In your images the landscape serves as a symbol for that referential: the actual, the analogue, and the true. In this sense, the content and the process of your images are one and the same. In concept you are altering the untouched land, in practice you are altering the referential photograph, which can be seen as a metaphor for altering the land. Am I digging too far down the rabbit hole?

MD: There is no such thing as digging too far down the rabbit hole – this is why I love making these visual puzzles!

As for your reading, I am not sure if I completely agree with you, but that is of course not to say you are wrong. Once I make these things I give them to the world and they are no longer within my control, people can and will think what they want to and I of course welcome that.

I think though that I am not so focused on altering the land itself, as that would imply a physical change. I am most interested in the ways that we transform the land through analysis and data and the different manifestations that that data creates of the very same subject. The content and process of the images are similar however in that the content explores the analysis of data capture and the ways that is used and transformed, and the digital sensor in the camera itself performs the exact same task. It captures light and transforms that information into a complex grid of colored pixels. This is actually one of the main reasons why I chose to use digital photography for this project. It uses contemporary capture technology to again transform and manipulate data that creates a parallel relationship from its reference.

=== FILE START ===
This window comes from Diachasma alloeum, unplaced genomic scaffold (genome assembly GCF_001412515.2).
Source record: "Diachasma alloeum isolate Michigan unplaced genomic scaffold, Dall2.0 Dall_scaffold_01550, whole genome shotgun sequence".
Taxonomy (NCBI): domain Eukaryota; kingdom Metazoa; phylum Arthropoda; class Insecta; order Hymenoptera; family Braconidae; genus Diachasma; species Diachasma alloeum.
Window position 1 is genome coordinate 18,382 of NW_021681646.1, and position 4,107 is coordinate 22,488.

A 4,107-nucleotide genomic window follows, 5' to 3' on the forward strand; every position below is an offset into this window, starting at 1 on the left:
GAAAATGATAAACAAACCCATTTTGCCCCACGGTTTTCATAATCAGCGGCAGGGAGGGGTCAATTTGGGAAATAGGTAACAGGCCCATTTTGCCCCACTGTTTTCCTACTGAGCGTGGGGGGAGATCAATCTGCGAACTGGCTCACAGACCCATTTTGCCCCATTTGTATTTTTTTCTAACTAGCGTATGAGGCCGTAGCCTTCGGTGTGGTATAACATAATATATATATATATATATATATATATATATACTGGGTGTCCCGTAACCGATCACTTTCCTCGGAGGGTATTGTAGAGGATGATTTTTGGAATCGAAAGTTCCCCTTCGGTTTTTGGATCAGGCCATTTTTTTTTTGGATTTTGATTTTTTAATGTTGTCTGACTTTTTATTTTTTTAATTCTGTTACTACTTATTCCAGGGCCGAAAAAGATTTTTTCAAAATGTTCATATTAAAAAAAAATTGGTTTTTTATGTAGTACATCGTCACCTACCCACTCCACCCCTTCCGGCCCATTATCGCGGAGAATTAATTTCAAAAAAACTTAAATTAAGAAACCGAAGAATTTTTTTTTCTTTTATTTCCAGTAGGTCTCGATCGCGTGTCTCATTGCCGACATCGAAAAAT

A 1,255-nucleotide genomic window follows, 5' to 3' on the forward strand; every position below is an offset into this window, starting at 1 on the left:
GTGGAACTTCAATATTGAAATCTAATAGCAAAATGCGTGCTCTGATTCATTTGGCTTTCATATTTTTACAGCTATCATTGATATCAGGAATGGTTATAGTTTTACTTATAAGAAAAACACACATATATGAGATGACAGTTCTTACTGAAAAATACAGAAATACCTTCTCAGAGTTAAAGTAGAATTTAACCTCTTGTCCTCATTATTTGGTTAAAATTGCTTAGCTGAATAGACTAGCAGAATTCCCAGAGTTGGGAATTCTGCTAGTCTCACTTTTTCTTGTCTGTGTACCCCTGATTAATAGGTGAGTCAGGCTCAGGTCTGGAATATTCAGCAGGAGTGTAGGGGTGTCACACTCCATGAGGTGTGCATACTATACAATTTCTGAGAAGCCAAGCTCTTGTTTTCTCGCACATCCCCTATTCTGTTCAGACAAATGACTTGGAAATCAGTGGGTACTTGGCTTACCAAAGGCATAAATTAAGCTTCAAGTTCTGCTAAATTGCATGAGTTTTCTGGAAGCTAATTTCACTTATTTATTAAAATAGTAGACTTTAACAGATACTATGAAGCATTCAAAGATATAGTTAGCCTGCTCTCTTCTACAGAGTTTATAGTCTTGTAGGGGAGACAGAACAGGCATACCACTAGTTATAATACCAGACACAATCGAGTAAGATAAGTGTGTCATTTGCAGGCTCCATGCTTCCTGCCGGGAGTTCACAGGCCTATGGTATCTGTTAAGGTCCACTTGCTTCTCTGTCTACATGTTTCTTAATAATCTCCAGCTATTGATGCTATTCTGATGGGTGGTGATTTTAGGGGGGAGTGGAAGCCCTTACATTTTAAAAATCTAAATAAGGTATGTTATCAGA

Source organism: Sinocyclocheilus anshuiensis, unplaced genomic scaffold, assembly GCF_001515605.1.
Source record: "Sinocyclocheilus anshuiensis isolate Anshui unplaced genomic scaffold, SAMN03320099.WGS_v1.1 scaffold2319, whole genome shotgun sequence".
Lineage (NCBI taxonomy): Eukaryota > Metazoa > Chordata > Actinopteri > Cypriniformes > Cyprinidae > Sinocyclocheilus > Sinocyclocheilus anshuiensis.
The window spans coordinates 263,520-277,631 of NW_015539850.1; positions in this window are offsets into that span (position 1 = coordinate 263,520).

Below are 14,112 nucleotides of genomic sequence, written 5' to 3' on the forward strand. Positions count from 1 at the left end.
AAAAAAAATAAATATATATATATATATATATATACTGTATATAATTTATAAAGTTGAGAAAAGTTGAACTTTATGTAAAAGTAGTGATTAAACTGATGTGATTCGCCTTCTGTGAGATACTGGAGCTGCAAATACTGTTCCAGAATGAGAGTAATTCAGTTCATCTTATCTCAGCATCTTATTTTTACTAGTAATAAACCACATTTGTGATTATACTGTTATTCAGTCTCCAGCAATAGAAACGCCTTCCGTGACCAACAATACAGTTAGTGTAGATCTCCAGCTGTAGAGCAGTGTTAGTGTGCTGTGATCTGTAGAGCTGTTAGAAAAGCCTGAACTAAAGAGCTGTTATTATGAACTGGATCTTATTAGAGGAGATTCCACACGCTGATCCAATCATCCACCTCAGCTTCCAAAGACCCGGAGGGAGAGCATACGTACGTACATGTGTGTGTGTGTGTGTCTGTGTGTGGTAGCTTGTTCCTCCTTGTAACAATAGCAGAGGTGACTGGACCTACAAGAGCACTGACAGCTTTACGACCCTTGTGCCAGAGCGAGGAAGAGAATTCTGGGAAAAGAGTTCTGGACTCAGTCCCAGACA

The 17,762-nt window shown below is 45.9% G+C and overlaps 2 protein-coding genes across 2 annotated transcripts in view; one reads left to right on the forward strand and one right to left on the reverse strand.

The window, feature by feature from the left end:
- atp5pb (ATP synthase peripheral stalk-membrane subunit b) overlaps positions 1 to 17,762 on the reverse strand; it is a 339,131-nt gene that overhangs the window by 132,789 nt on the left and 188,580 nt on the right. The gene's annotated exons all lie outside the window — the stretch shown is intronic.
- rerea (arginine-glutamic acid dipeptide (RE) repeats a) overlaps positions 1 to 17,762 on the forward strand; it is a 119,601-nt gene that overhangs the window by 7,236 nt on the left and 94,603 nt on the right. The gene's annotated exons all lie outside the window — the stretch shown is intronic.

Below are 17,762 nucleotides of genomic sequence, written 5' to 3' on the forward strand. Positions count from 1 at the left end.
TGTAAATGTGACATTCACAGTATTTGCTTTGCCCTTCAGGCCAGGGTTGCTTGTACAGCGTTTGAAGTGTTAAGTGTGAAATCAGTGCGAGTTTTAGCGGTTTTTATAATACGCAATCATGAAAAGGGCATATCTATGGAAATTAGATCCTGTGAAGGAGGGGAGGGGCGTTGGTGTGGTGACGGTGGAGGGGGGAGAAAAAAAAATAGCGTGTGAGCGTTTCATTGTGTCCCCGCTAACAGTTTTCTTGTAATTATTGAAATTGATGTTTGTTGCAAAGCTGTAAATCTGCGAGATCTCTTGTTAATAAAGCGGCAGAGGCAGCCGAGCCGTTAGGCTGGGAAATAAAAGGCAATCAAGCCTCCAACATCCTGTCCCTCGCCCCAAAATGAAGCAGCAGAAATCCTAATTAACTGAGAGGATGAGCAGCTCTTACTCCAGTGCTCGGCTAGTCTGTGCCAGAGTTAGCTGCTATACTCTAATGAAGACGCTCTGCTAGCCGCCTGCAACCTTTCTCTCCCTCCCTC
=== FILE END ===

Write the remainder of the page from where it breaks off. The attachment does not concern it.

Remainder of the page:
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Plate #22, from the series Axiom & Simulation. © Mark Dorf.

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GJ:  The photograph, by its nature, has a long history of being used as a form of evidence and fact. How do you feel the role of the image has changed, now that the veracity of the photograph has become questionable due to the use of digital manipulation?

MD: The photograph has definitely been used as form of evidence, fact, and truth – but in practice, the photograph has never been an accurate source of non-fiction. There are always choices being made on the image-makers side that reflects his or her own bias – what is included? More importantly what does the photographer exclude to create his or her own altered reflection of truth? Susan Sontag of course explores this in On Photography. More literally, we can see in history as far back as 19th century photographers such as Henry Peach-Robinson or Oscar Reijlander making advanced composites of images for exposure reasons, aesthetics, and artistic liberty.

This is an age-old discussion, and honestly I think it comes down to the viewer having to make his or her own choices. It can’t really be clear anymore, nor has it ever really been clear, as to what the “truth” is in photography. With contemporary digital technology it is far easier to manipulate our imagery in the most basic and most advanced ways, and it is far more present in our every day lives: I think this just gives us more of a reason to question the media that we absorb and really think about how the imagery we consume is affecting whatever it is paired with whether that is in the news or in an advertisement. Something has been catered to the viewer.